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World Currency Observer
Exchange rates around the world

Exchange Rates: one year high and low

February 18, 2014 (next update: March 4)

There has been some strengthening over the last month against the US$ by the Japanese yen and, to a lesser extent, by the Euro and Euro-linked currencies. Outside these groups, there was currency weaknesses around the world against the US$, often with indications of government interventions to resist declines. Weakness in the Russian rouble was outpaced by a 20%+ decline in the Kazakhstan tenge against the US$. Argentina moved its official peso rate closer to the “blue dollar” peso rate.

The US Federal Reserve Open Market Committee announced, for February, a second $10 billion/month reduction (to $70 billion/month) in its monthly bond buying program. It also indicated that a United States unemployment rate above 6.5% (it is currently at 6.6%) would be one condition for maintaining current U.S. interest rate levels (which are essentially zero for overnight loans), but that it would also look at how the level of inflation (currently at 1.5%) compared with the goal of 2% per year. In the United Kingdom, the Bank of England said that, even if the UK 7% unemployment threshold were to be reached in the near future (it is currently at 7.1%), it saw no immediate need to raise the Bank of England Rate (of interest).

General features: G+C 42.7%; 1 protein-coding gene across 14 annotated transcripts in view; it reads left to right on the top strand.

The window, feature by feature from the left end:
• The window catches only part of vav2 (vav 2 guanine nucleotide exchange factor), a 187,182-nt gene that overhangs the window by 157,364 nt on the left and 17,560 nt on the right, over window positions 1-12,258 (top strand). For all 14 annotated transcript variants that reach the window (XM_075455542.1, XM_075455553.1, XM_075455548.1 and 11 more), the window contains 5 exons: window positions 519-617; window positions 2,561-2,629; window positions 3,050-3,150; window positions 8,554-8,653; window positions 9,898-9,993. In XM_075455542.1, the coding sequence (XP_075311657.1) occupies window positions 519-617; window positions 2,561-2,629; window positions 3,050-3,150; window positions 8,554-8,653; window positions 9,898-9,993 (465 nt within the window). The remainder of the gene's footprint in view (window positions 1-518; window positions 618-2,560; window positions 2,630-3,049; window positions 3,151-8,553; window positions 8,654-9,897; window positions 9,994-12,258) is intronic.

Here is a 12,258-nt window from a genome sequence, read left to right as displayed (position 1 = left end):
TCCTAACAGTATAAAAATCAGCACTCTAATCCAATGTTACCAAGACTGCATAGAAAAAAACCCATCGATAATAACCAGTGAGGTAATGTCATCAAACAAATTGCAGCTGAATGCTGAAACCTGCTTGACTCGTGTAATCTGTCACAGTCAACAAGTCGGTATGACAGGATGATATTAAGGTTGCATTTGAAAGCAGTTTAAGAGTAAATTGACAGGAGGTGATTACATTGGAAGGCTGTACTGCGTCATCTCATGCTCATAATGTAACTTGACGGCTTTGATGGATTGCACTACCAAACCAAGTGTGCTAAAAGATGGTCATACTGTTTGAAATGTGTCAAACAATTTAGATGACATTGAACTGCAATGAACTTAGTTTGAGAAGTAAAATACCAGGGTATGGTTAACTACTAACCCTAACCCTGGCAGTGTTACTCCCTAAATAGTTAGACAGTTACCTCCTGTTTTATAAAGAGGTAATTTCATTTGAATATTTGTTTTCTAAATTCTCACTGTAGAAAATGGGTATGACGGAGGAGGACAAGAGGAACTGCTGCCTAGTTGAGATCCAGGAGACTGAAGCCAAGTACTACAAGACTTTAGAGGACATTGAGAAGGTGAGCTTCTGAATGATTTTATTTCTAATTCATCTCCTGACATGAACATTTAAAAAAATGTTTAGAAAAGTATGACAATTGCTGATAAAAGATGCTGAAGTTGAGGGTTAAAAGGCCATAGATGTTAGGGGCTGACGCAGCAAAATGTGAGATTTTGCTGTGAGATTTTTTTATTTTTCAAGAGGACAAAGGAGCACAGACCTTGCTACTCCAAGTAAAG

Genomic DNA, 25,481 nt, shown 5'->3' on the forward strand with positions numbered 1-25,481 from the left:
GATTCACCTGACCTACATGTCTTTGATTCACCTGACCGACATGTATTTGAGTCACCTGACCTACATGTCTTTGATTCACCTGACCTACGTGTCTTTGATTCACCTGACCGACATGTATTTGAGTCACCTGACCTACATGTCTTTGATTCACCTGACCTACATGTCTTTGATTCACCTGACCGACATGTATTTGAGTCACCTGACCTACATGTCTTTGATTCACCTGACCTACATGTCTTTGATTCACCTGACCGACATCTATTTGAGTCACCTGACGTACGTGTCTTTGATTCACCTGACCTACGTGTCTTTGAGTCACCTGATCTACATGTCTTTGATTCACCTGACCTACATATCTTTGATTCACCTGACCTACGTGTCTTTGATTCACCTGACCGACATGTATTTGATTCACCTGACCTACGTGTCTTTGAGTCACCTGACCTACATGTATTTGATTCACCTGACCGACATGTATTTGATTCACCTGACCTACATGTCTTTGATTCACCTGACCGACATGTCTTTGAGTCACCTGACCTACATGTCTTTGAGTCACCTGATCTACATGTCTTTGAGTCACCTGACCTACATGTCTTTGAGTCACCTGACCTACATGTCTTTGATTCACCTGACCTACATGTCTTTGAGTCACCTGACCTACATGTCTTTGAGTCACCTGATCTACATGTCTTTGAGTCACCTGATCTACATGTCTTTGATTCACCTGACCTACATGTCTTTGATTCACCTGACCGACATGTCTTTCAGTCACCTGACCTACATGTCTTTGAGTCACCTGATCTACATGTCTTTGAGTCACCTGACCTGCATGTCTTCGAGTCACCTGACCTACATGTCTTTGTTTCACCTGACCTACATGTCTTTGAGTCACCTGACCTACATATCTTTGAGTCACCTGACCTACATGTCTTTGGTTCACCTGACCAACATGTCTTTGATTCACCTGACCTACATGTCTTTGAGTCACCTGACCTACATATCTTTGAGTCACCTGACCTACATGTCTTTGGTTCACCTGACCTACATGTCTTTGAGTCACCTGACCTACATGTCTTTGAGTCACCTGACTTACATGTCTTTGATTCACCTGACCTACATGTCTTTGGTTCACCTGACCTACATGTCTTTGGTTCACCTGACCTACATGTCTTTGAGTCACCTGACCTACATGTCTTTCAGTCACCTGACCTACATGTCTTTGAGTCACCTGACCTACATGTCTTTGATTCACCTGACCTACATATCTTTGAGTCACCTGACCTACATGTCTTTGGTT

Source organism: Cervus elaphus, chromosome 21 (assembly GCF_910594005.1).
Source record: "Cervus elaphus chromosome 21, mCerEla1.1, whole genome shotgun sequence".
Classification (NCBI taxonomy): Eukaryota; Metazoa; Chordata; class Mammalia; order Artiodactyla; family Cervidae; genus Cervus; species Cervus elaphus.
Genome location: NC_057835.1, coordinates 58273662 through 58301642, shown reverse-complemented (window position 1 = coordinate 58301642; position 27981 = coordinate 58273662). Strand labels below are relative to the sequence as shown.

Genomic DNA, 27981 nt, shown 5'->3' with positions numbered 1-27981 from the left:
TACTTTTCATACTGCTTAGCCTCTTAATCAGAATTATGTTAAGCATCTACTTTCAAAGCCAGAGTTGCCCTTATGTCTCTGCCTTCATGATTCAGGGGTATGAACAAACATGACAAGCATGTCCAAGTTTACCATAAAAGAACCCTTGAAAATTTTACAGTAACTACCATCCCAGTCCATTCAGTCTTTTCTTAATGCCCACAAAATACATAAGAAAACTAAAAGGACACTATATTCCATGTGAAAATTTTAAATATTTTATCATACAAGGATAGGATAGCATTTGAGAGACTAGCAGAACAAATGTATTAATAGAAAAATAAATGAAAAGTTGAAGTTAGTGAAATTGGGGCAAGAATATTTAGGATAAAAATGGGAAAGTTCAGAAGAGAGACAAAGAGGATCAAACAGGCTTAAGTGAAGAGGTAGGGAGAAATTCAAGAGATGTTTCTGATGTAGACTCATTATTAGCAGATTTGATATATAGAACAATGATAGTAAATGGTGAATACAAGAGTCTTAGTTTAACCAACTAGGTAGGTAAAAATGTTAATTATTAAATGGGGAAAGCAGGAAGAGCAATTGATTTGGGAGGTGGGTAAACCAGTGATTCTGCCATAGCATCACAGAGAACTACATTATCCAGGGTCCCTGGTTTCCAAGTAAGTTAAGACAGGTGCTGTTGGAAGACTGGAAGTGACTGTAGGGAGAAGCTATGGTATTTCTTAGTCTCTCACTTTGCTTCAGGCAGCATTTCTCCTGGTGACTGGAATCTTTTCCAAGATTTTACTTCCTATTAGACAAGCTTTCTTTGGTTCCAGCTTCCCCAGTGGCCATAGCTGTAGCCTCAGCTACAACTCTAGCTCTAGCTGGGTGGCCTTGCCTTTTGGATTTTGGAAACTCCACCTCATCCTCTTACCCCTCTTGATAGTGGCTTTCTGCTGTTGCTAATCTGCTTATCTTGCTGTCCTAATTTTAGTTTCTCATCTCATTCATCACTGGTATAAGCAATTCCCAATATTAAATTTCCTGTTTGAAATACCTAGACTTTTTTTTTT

The January 28/29 meetings in Havana of the Community of Latin American and Caribbean States (CELAC - Comunidad de Estados Latinoamericanos y Caribeños) brought together the heads of state of a variety of countries with widely differing experiences with and approaches to every political and economic issue, including exchange rates. CELAC is basically all North and South American countries except for Canada and the United States, although CELAC notes that it has reserved a space at future meetings for Puerto Rico, the unincorporated territory of the United States, which is one of the major population centres of the Caribbean (Puerto Rico bonds were recently reduced to junk status). With regard to exchange rate issues, the group of countries among this bloc that stands out are its member Small Island Developing Countries, namely the Caribbean countries, several of which have high foreign currency debt which is contributing to balance of payments difficulties. (Note: the countries experiencing difficulties are a mix of flexible and fixed exchange rate regimes –all of them are, however, tourism-based). A meeting that will make a contribution to perspectives on the Caribbean debt issue is the Meeting of Experts on Debt Burden in the Caribbean Region, to be held in Trinidad and Tobago on February 24, which is organised by SELA (Latin American and Caribbean Economic System) and ACS (Association of Caribbean States). A background paper for the meeting highlighted countries with ongoing problems, the highest on the list being Jamaica.

Also a standout among CELAC members, to a much lesser extent, is the third higher-inflation country in South America. Uruguay’s inflation rate is nowhere near the levels of Argentina (it is Argentina’s next door neighbour) nor Venezuela. But Uruguay inflation is running around 2 percentage points above the central bank target range of 4 to 6%, with one contributing factor being a spillover of price increases from Argentina. (The Uruguay peso has been falling at roughly the same pace as the Chile peso.)